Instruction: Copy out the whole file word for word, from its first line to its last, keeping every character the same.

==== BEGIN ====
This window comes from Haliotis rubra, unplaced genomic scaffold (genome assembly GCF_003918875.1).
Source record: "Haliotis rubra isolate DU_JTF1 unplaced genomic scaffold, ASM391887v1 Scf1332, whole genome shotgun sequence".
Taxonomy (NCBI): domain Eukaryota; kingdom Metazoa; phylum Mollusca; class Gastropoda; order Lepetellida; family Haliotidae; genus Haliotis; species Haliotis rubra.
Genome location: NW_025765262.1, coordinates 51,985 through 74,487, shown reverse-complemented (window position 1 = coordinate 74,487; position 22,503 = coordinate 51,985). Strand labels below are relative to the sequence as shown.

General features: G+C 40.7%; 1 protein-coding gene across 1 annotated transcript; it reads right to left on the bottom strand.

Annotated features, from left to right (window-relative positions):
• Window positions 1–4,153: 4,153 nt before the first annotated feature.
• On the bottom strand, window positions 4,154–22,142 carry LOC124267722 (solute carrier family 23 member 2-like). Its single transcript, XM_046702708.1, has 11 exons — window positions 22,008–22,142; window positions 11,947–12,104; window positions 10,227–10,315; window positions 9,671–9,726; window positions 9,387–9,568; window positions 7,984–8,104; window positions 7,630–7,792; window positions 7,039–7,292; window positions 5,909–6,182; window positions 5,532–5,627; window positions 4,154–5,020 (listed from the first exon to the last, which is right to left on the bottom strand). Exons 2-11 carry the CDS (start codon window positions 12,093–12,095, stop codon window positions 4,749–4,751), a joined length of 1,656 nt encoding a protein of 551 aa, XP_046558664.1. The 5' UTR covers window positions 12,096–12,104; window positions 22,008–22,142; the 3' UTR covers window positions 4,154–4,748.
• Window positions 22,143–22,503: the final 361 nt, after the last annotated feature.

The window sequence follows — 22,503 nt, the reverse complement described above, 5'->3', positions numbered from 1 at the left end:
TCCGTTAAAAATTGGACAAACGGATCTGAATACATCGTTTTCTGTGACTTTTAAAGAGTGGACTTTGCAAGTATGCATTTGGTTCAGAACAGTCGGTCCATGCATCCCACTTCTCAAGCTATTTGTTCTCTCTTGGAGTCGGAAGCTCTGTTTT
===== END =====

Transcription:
This window comes from Haliotis rubra, unplaced genomic scaffold (genome assembly GCF_003918875.1).
Source record: "Haliotis rubra isolate DU_JTF1 unplaced genomic scaffold, ASM391887v1 Scf1332, whole genome shotgun sequence".
Taxonomy (NCBI): domain Eukaryota; kingdom Metazoa; phylum Mollusca; class Gastropoda; order Lepetellida; family Haliotidae; genus Haliotis; species Haliotis rubra.
Genome location: NW_025765262.1, coordinates 51,985 through 74,487, shown reverse-complemented (window position 1 = coordinate 74,487; position 22,503 = coordinate 51,985). Strand labels below are relative to the sequence as shown.

General features: G+C 40.7%; 1 protein-coding gene across 1 annotated transcript; it reads right to left on the bottom strand.

Annotated features, from left to right (window-relative positions):
• Window positions 1–4,153: 4,153 nt before the first annotated feature.
• On the bottom strand, window positions 4,154–22,142 carry LOC124267722 (solute carrier family 23 member 2-like). Its single transcript, XM_046702708.1, has 11 exons — window positions 22,008–22,142; window positions 11,947–12,104; window positions 10,227–10,315; window positions 9,671–9,726; window positions 9,387–9,568; window positions 7,984–8,104; window positions 7,630–7,792; window positions 7,039–7,292; window positions 5,909–6,182; window positions 5,532–5,627; window positions 4,154–5,020 (listed from the first exon to the last, which is right to left on the bottom strand). Exons 2-11 carry the CDS (start codon window positions 12,093–12,095, stop codon window positions 4,749–4,751), a joined length of 1,656 nt encoding a protein of 551 aa, XP_046558664.1. The 5' UTR covers window positions 12,096–12,104; window positions 22,008–22,142; the 3' UTR covers window positions 4,154–4,748.
• Window positions 22,143–22,503: the final 361 nt, after the last annotated feature.

The window sequence follows — 22,503 nt, the reverse complement described above, 5'->3', positions numbered from 1 at the left end:
TCCGTTAAAAATTGGACAAACGGATCTGAATACATCGTTTTCTGTGACTTTTAAAGAGTGGACTTTGCAAGTATGCATTTGGTTCAGAACAGTCGGTCCATGCATCCCACTTCTCAAGCTATTTGTTCTCTCTTGGAGTCGGAAGCTCTGTTTT